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Feyi Luther: Plus Size Unapologetic

In an Ankara shirt dress, with shadows under her eyes, fifteen minutes till her children arrive, Feyi Luther is still one of the most energetic people you will ever meet. She gesticulates, takes interview breaks to go on Pinterest and before I leave, she shows me her glitter crusted vision board filled with paper dollars and the word fierce and says she hopes to complete it all in a few years. With her abilities, there’s no room for doubt.

A chef, a model and a fashion designer, Feyi Luther, the winner of Face of Yours and one of Nigeria’s few body positivity activists still doesn’t have enough jobs to soak up her boundless spirit. In her signature effervescence, she gives answers to age-old questions of self-love, acceptance and why Nigerians need women who look like them.

What was it like learning you’d won Face of Yours?

I was shocked. Because of what I’d seen previously, I thought they’d always preferred blonde effeminate women. I had short hair, flabby arms, and I really didn’t expect to get it. My friend sent me a message on Instagram that she’d gotten an email that three of us won. I remember I was in the kitchen and I ran around screaming because I thought me?! This girl from Nigeria?! That was one of my best moments.

Have you ever been so happy you cried?

I cry a lot! It’s not an issue, I’m very proud of my crying. But having my daughter made me bawl. When I gave birth to her, I didn’t want a girl, but when she was in my arms, I instantly began to cry because I felt a connection with her.

What made you pull out of last year’s Plus Size Fashion Week Show?

At that point in time, I was at a point of conflict with myself and my weight. I did all the photo shoots leading up to it but when it came to the actual show I pulled out because I wasn’t ready to define myself as a plus-sized model yet.

How do you deal with negativity?

By being more positive to myself because the negativity is not always from other people. I criticise myself a lot but I’m dealing with that now and I’m learning to be kinder to myself. I am also learning I am not the only person in the world that things have happened to, other people have survived and if they have, I can.

How do you define beauty?

Beauty is not skin deep. There are people who are beautiful but inside they’re ugly and they become ugly to me. It sounds cliche but for me; it is really a beautiful heart. Someone who is kind and friendly with an amazing smile and the ability to laugh at themselves, that for me, is everything.

Do you think acceptance is important?

I think self-acceptance is important. It is more important than other people accepting me. If you accept yourself first, then other people are more likely to accept you. I find especially here in Nigeria that when you have confidence people will follow you but if you speak badly about yourself and you’re not confident, then you’re more likely to push people away.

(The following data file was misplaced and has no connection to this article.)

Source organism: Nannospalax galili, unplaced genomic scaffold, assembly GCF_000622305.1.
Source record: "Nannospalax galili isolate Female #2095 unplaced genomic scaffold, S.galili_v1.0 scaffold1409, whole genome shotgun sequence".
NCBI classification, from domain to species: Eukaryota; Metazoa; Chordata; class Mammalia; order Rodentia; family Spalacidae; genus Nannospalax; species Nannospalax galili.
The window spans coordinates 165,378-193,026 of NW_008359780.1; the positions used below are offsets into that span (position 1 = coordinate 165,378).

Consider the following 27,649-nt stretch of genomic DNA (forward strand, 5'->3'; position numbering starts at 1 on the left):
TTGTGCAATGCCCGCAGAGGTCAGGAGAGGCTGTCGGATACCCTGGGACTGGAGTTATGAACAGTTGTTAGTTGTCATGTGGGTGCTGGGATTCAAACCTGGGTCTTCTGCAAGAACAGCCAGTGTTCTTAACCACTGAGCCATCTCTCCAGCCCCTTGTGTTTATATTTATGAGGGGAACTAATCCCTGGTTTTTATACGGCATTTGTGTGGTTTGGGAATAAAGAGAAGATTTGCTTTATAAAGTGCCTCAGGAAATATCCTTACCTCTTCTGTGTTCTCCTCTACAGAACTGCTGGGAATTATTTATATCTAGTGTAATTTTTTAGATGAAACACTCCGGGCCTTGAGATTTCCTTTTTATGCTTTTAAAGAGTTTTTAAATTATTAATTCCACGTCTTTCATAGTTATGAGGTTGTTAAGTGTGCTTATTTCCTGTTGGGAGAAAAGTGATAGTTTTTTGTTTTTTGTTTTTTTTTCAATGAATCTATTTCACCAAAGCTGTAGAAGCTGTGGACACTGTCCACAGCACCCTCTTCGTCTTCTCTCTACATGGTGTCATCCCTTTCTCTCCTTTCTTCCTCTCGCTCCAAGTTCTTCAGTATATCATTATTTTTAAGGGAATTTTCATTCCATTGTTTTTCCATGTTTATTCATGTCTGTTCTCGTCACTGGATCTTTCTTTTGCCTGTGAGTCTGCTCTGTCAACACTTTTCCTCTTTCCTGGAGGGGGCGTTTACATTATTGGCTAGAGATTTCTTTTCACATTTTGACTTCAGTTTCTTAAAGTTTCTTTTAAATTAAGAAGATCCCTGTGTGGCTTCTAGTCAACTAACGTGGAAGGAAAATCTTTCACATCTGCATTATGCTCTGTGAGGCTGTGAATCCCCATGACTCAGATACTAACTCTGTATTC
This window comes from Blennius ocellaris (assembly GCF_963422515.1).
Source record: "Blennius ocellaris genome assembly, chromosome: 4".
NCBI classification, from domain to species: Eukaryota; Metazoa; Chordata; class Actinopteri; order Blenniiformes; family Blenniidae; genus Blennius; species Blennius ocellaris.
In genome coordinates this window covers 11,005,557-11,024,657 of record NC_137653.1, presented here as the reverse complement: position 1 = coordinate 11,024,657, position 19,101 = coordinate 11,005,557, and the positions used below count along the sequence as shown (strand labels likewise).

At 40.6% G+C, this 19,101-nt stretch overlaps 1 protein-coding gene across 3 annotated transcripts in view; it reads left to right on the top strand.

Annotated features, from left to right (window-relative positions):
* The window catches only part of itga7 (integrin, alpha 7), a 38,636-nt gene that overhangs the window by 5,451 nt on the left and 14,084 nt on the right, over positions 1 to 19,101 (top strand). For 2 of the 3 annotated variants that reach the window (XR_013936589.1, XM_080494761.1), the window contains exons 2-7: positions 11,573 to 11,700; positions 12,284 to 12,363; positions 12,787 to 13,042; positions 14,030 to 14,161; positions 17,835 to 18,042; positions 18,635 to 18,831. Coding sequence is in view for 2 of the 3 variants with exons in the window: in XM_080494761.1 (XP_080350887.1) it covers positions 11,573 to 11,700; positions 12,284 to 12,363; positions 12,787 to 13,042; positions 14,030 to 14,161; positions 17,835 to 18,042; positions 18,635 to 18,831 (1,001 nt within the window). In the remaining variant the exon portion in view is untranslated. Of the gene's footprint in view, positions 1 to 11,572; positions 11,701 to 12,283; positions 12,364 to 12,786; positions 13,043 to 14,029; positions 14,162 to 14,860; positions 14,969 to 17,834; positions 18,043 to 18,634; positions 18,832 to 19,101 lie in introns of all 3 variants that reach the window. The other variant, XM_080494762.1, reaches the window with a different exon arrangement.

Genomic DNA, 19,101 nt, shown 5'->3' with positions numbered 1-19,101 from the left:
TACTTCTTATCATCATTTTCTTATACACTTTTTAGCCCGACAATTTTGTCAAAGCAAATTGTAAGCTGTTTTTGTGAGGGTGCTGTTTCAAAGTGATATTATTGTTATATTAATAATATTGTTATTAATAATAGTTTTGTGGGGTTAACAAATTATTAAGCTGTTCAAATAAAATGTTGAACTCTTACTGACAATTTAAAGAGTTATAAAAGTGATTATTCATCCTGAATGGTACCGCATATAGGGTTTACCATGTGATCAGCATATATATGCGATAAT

Where do you see yourself in the future?

I would like to have published a few cookbooks, have my own TV Talk show, my clothing line will hopefully be in stores internationally and I would be an amazing mum and wife.
Do you think Nigeria has enough fat representation in the media?
No! And it’s such a shame because if you look at media representations of Nigeria from the outside, you’ll assume it is made up of only slim people, which is so far from the truth. Most women in Nigeria are curvy. We have bigger sized women in Nigeria but that’s not what the environment shows and I wish people would take more of a chance on plus-size models. Temi Aboderin and Latasha Lagos are doing a great job but we still need to have more people that actually look like Nigerian women.

What does body positivity mean for you?

Body positivity is learning how to love yourself regardless of whatever size you are or what your body structure is. It is having a positive outlook on yourself: loving your inner self and the outside packaging. It is also external: seeing people as they are and loving people as they are.

How do you feel about accusations that body positivity glorifies obesity?

I don’t think body positivity is about size, it’s about wellness. Also, I believe no one should be too big or too small. However, people need to pay more attention to their health. You can be a big lady and be physically fit, your cholesterol is fine, you are active, and you can be a skinny model and be unhealthy. So I don’t think it’s about size. But I agree that there are people in the body positivity movement who are not encouraging good habits. That is a part of the reason I’ve veered out of the plus sized world.

In this article:
Feyi LutherMelissa Mordi
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